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Water flea

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Water flea
Daphnia magna.jpg
Scientific Classification

Infraorder: Anomopoda

Infraorder: Ctenopoda

Infraorder: Haplopoda

Infraorder: Onychopoda

Many water fleas swimming together
Many Daphnia.jpg

The water flea is a microscopic crustacean (around .2-5 mm long) that lives in lakes, ponds, swamps, and streams. The most common kind of water flea is the Daphnia. This little, translucent insect is named for the way it swims. It filter-feeds keeping waters pure and clean. They only have a life span of about 23-108 days depending on the weather conditions. It is considered threatened because it is a pretty major food source for fish considering its size and quantity.


Daphnia's anatomy and internal structures

Water fleas are very small kidney shaped creatures in the water.For sight they have a single compound eye. They also have two doubly branched antennae, and leaf like limbs which make a current inside the carapace that allows food and water to pass through it's gills. Their bodies are translucent, and under a microscope, you can see it's heart beating, and maybe even their last meal they are digesting.[1]

The water flea's internal structures are protected by a shell-like carapace which is only one piece even though it looks like two valves.[2] It is a double fold of the body wall stretching across the whole of its body like a little cape attached only to the neck. It's a large, thin, very flexible layer folded along the mid-line of the dorsal side of the water flea making two valves. The carapace is closed on its dorsal side, but at the posterior and ventral sides, the two valves are opened allowing water and food to pass through with the current.[3] At the posterior end of the water flea there are paired claws used for getting rid of unwanted particles between the carapace.[4]

Most of the rest of the water flea's body is in the thorax which has five pairs of biramous, setose and thoracopods (appendages). Two pairs of these appendages make the current through which water and food may run. It draws water through a setal filter where it exits through the spaces the limbs. Food particles are stopped at the setal filter and moved to the ventral food groove where they move from appendage to appendage until it reaches the mouth. The food will travel down in to a "C" shaped intestine where it is digested and goes directly from the mouth to the anus. [5]

The water flea's circulatory system consists of a heart, hemocoel (basically the body cavity), and blood. A short, oval heart is at the dorsal end and is surrounded by hemocoel. This heart has only a single pair of ostia (small openings) although it may not be evident, and no blood vessels are present. The heart forces blood to the hemocoel of the head. It then flows to the posterior end through three hemocoel chambers and then it will travel back to the heart. The Daphnia's carapace is the primary source of gas exchange.[6]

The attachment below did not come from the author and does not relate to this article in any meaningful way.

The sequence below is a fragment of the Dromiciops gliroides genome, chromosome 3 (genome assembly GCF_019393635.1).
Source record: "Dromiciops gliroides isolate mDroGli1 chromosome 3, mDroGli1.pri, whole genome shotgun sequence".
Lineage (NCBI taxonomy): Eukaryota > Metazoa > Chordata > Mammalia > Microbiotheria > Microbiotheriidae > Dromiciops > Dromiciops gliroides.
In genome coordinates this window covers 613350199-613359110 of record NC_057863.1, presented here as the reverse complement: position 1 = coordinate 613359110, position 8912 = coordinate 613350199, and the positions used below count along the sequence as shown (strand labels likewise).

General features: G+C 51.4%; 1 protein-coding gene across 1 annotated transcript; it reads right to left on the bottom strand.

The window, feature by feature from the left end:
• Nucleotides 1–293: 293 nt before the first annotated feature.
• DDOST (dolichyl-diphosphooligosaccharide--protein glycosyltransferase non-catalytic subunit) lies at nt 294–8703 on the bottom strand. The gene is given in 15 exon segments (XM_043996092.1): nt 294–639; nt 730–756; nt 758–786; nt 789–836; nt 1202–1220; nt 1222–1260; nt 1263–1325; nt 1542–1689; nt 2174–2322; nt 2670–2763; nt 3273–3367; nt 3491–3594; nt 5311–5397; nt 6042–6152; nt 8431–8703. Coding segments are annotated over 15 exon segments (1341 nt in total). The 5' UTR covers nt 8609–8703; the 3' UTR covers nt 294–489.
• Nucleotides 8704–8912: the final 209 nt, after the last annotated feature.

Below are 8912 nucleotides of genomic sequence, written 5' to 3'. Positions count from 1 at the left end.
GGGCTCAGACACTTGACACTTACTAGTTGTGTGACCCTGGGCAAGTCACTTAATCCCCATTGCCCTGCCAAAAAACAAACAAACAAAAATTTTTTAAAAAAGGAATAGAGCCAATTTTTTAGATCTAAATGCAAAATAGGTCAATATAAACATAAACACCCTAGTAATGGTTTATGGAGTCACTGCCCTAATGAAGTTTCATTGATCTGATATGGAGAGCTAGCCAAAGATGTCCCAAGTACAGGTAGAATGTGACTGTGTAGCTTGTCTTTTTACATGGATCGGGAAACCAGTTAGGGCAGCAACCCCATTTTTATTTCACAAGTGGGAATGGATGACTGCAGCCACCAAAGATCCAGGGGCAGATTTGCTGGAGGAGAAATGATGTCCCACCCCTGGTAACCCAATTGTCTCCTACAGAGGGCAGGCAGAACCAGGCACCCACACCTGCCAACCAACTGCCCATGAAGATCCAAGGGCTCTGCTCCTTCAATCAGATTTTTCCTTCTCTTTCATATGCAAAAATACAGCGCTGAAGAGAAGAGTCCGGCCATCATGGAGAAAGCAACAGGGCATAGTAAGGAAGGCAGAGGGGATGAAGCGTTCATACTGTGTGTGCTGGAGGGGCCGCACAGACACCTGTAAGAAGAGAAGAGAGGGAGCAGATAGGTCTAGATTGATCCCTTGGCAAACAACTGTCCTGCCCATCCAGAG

Water fleas can produce either sexually or asexually. Most of the water fleas in a colony are female. This is because, when conditions are right, a water flea will produce more females than males. When conditions are poor she will produce about an equal amount of males and females.[7] The female water flea has a brood pouch in which eggs and embryos are held until birth. [8] There are different kinds of eggs in the brood pouch. One is Summer eggs which develops parthenogenetically (without fertilization), and has little yoke. Summer eggs are very numerous and are usually not released until they are sexually mature or maybe even have young of their own. Second are resting eggs which have a lot of yoke, a thick shell, and can only produce after being fertilized. There are only two resting eggs (one from each ovary) that are released into the brooding chamber as well. Third there are winter eggs which are released instantly either naked or in a protected cuticular ephippium. How they are released depends on their taxon. The eggs are held inside the female water flea for only a few days before a new generation of water fleas are born. [9]
Eggs inside a water flea's brood pouch

Males are a lot smaller than females and have an appendage in their abdomen which is used to hold the female from behind, pry open her carapace, in injects the sperm inter her winter eggs. [10]


Water fleas live in fresh water lakes, streams, ponds, puddles, and swamps.[11] Since water fleas are filter feeders, they are certainly not predators. The water flea makes a sort of jumping motion with it's appendages. If it didn't make this motion, it would sink right to the bottom. Water fleas will swim to upper levels of the water during the night and back down to lower levels during the day. This is probably a way they've developed to avoid predators. During the day, they will swim down into darkness to avoid the fish that hunt for food visually, and at night swim up to get to richer food like planktonic algae in the well lit upper levels.[12]

Some species of water fleas are considered threatened.[13] water fleas are mainly eaten by fish, birds, insect larvae, and other crustaceans. [14]


Not only are water fleas and important source of food for fish and crustaceans, but they are used in the laboratory quite a bit because of their sensitivity to changes in the water. They are really easy to and cheap to raise and mature within a few days of birth.[15] Water fleas are important and very useful for clearing pollution-caused algae blooms in lakes and ponds.[16] The EPA uses water fleas to test toxicity in water since they are very sensitive to bleaching agents, metal ions, and many other broken-down toxins.[17]


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